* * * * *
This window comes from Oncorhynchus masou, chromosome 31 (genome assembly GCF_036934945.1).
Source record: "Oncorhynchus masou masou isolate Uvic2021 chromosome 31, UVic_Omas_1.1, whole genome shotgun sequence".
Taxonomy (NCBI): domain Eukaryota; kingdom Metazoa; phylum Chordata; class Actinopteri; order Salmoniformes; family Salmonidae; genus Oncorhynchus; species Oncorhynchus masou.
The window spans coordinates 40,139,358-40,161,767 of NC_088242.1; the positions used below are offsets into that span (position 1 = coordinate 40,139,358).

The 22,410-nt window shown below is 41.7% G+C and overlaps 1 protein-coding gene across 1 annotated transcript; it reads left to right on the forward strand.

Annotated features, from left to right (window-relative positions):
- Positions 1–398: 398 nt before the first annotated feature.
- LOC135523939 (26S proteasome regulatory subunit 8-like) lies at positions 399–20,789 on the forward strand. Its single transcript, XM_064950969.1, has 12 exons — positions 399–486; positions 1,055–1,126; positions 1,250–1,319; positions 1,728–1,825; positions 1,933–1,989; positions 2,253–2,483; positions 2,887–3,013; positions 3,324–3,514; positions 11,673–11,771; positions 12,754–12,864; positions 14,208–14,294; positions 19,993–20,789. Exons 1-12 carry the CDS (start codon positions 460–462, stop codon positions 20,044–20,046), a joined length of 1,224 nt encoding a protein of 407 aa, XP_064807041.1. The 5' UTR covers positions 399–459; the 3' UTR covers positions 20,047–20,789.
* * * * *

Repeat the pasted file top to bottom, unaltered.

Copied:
This window comes from Oncorhynchus masou, chromosome 31 (genome assembly GCF_036934945.1).
Source record: "Oncorhynchus masou masou isolate Uvic2021 chromosome 31, UVic_Omas_1.1, whole genome shotgun sequence".
Taxonomy (NCBI): domain Eukaryota; kingdom Metazoa; phylum Chordata; class Actinopteri; order Salmoniformes; family Salmonidae; genus Oncorhynchus; species Oncorhynchus masou.
The window spans coordinates 40,139,358-40,161,767 of NC_088242.1; the positions used below are offsets into that span (position 1 = coordinate 40,139,358).

The 22,410-nt window shown below is 41.7% G+C and overlaps 1 protein-coding gene across 1 annotated transcript; it reads left to right on the forward strand.

Annotated features, from left to right (window-relative positions):
- Positions 1–398: 398 nt before the first annotated feature.
- LOC135523939 (26S proteasome regulatory subunit 8-like) lies at positions 399–20,789 on the forward strand. Its single transcript, XM_064950969.1, has 12 exons — positions 399–486; positions 1,055–1,126; positions 1,250–1,319; positions 1,728–1,825; positions 1,933–1,989; positions 2,253–2,483; positions 2,887–3,013; positions 3,324–3,514; positions 11,673–11,771; positions 12,754–12,864; positions 14,208–14,294; positions 19,993–20,789. Exons 1-12 carry the CDS (start codon positions 460–462, stop codon positions 20,044–20,046), a joined length of 1,224 nt encoding a protein of 407 aa, XP_064807041.1. The 5' UTR covers positions 399–459; the 3' UTR covers positions 20,047–20,789.